Generalisation in ML


In Reinforcement Learning there is often a need for greater sample efficiency when learning an optimal policy, whether due to the complexity of the problem or the difficulty in obtaining data. One family of approaches to tackling this problem is Assisted Reinforcement Learning, in which external information is transferred to the agent, for example in the form of advice offered by a domain expert. But these approaches often break down when advice is offered by multiple experts, who can often contradict each other. In general, experts (especially humans) can give incorrect advice. Our work investigates how an RL agent can benefit from good advice it receives while being robust to bad advice, and how it can exploit consensus and contradiction among a panel of experts to maximise information gained.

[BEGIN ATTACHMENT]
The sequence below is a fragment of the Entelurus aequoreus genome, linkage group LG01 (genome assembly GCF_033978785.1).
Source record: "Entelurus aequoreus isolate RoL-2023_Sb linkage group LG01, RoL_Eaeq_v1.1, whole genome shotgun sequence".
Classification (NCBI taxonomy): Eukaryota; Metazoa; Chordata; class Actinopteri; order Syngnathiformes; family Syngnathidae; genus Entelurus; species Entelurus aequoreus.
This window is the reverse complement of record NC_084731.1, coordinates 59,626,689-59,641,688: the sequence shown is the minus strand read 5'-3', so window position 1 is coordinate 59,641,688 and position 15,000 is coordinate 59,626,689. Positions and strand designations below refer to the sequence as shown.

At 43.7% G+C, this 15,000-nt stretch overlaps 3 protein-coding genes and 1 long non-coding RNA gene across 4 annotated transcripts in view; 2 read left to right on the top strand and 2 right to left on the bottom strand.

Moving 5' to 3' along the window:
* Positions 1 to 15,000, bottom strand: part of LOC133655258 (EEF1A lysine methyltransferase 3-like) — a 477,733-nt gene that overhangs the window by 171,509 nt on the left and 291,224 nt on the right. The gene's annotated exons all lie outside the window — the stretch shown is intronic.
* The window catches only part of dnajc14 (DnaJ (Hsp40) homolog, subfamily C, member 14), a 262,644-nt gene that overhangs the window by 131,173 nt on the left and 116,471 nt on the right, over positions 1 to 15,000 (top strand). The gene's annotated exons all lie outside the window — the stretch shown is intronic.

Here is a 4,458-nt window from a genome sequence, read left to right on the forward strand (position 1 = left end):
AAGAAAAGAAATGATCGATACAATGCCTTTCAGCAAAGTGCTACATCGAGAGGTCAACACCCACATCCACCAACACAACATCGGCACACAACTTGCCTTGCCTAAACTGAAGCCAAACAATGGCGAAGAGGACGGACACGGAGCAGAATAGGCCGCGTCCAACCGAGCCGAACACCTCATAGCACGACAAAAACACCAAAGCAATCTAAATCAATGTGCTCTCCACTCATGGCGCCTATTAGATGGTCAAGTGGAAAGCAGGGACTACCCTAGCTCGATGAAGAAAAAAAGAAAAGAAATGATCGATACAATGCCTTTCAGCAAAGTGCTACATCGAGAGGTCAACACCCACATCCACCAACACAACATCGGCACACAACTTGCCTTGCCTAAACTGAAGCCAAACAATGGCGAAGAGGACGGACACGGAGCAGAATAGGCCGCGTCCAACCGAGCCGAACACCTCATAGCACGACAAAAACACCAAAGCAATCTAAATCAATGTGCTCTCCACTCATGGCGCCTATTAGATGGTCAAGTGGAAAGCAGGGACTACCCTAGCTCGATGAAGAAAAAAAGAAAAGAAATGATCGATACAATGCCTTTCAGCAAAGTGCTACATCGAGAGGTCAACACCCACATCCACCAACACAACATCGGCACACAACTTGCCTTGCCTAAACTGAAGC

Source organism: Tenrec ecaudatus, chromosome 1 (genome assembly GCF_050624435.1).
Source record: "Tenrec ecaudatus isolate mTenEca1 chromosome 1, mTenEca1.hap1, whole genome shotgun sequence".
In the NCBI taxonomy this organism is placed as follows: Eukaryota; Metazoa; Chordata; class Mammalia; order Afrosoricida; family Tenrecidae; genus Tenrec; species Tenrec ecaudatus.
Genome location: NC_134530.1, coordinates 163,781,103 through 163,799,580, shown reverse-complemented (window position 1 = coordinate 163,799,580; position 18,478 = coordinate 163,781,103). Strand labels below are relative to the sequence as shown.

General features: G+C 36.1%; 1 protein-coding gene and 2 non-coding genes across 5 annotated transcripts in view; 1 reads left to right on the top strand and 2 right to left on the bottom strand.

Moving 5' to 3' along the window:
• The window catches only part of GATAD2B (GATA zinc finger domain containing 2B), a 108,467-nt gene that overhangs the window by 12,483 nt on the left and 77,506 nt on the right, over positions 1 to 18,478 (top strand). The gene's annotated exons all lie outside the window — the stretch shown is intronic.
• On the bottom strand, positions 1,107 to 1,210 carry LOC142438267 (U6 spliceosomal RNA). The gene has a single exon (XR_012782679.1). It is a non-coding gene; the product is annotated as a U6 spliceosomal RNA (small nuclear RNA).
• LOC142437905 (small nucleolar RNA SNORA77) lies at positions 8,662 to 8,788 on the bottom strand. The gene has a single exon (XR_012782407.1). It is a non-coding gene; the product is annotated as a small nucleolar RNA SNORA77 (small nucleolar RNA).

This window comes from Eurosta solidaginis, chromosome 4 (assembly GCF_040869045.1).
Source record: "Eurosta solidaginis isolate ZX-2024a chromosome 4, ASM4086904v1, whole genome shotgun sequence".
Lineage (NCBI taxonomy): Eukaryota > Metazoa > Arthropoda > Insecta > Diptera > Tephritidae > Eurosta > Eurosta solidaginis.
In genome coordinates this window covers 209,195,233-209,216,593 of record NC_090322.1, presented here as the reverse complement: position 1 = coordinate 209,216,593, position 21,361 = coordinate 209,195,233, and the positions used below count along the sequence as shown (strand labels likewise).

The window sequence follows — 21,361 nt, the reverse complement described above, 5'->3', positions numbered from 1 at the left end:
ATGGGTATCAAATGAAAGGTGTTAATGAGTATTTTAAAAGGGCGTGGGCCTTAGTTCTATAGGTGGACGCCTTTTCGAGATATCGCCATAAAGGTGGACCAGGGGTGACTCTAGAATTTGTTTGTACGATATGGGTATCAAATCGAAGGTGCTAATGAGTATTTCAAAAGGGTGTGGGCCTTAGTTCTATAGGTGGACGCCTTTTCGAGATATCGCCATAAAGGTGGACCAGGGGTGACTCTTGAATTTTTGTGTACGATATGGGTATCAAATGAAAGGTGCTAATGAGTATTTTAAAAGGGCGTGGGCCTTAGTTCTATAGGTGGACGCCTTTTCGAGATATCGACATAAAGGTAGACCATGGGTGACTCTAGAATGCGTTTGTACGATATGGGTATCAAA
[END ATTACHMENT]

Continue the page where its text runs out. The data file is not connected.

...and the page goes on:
Tamlin Love is a lecturer at the University of the Witwatersrand, where he received a master’s degree in Computer Science. He is an active member of the RAIL lab, and is interested in research in Reinforcement Learning and Robotics. His particular interest lies in Assisted Reinforcement Learning, looking at the problem of human-agent interaction, how agents can better understand humans and how humans can adapt to better teach and interact with agents.


19 October 2022